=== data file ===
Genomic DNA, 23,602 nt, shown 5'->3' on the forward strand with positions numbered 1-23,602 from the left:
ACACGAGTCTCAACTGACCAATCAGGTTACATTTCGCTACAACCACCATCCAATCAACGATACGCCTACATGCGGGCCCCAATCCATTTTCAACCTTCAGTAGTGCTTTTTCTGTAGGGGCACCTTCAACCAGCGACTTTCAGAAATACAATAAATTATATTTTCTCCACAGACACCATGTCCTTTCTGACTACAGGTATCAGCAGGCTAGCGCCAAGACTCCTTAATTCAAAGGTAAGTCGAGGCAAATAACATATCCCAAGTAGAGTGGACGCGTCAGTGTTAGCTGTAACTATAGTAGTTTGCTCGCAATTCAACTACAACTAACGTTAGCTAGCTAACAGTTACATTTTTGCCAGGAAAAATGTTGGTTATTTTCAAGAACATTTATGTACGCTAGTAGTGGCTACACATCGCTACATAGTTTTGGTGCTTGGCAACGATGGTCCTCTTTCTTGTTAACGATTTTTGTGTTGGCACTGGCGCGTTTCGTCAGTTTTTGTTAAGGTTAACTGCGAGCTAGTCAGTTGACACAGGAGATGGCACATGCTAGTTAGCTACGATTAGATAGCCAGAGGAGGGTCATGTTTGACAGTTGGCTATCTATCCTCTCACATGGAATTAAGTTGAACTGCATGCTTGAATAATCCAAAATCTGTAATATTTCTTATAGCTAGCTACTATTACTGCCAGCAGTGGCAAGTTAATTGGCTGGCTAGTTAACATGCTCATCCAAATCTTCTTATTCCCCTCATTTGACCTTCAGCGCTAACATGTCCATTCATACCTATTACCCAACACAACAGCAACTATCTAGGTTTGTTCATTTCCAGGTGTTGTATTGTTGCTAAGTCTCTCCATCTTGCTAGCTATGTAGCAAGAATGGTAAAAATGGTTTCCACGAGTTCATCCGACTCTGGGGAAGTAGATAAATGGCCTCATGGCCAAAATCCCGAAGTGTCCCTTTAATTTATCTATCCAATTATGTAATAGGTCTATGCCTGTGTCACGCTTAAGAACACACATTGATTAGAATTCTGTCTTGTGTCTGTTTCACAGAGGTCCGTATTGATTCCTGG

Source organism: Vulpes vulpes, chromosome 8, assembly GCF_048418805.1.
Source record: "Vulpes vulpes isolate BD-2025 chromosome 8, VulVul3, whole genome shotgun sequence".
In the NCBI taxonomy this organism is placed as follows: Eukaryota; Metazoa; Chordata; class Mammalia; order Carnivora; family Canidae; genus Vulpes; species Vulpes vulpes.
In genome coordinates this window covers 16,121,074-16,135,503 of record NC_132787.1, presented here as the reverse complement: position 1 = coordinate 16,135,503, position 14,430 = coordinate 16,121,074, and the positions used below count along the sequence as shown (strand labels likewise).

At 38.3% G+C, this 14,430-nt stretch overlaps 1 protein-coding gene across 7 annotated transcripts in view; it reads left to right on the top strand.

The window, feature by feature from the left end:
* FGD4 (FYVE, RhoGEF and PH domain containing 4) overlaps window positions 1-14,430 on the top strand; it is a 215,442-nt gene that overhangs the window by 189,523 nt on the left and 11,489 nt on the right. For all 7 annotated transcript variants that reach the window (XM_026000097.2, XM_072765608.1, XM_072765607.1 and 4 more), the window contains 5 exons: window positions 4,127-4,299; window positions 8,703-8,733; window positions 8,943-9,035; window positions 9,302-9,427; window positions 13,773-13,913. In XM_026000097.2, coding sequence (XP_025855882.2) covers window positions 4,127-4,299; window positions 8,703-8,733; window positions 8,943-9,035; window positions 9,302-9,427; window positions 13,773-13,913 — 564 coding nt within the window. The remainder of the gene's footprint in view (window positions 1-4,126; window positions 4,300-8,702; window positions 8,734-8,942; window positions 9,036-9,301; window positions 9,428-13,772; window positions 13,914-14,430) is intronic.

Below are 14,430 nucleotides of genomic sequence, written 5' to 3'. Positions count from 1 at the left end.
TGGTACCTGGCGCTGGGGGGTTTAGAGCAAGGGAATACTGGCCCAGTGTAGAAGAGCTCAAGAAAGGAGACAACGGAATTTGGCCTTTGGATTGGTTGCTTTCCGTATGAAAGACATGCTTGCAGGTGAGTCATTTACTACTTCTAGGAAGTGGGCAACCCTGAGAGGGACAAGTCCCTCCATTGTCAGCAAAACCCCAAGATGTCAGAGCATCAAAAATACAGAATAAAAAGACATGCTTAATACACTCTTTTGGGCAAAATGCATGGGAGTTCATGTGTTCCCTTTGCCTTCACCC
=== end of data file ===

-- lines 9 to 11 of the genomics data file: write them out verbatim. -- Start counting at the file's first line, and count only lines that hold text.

* FGD4 (FYVE, RhoGEF and PH domain containing 4) overlaps window positions 1-14,430 on the top strand; it is a 215,442-nt gene that overhangs the window by 189,523 nt on the left and 11,489 nt on the right. For all 7 annotated transcript variants that reach the window (XM_026000097.2, XM_072765608.1, XM_072765607.1 and 4 more), the window contains 5 exons: window positions 4,127-4,299; window positions 8,703-8,733; window positions 8,943-9,035; window positions 9,302-9,427; window positions 13,773-13,913. In XM_026000097.2, coding sequence (XP_025855882.2) covers window positions 4,127-4,299; window positions 8,703-8,733; window positions 8,943-9,035; window positions 9,302-9,427; window positions 13,773-13,913 — 564 coding nt within the window. The remainder of the gene's footprint in view (window positions 1-4,126; window positions 4,300-8,702; window positions 8,734-8,942; window positions 9,036-9,301; window positions 9,428-13,772; window positions 13,914-14,430) is intronic.

Below are 14,430 nucleotides of genomic sequence, written 5' to 3'. Positions count from 1 at the left end.
TGGTACCTGGCGCTGGGGGGTTTAGAGCAAGGGAATACTGGCCCAGTGTAGAAGAGCTCAAGAAAGGAGACAACGGAATTTGGCCTTTGGATTGGTTGCTTTCCGTATGAAAGACATGCTTGCAGGTGAGTCATTTACTACTTCTAGGAAGTGGGCAACCCTGAGAGGGACAAGTCCCTCCATTGTCAGCAAAACCCCAAGATGTCAGAGCATCAAAAATACAGAATAAAAAGACATGCTTAATACACTCTTTTGGGCAAAATGCATGGGAGTTCATGTGTTCCCTTTGCCTTCACCC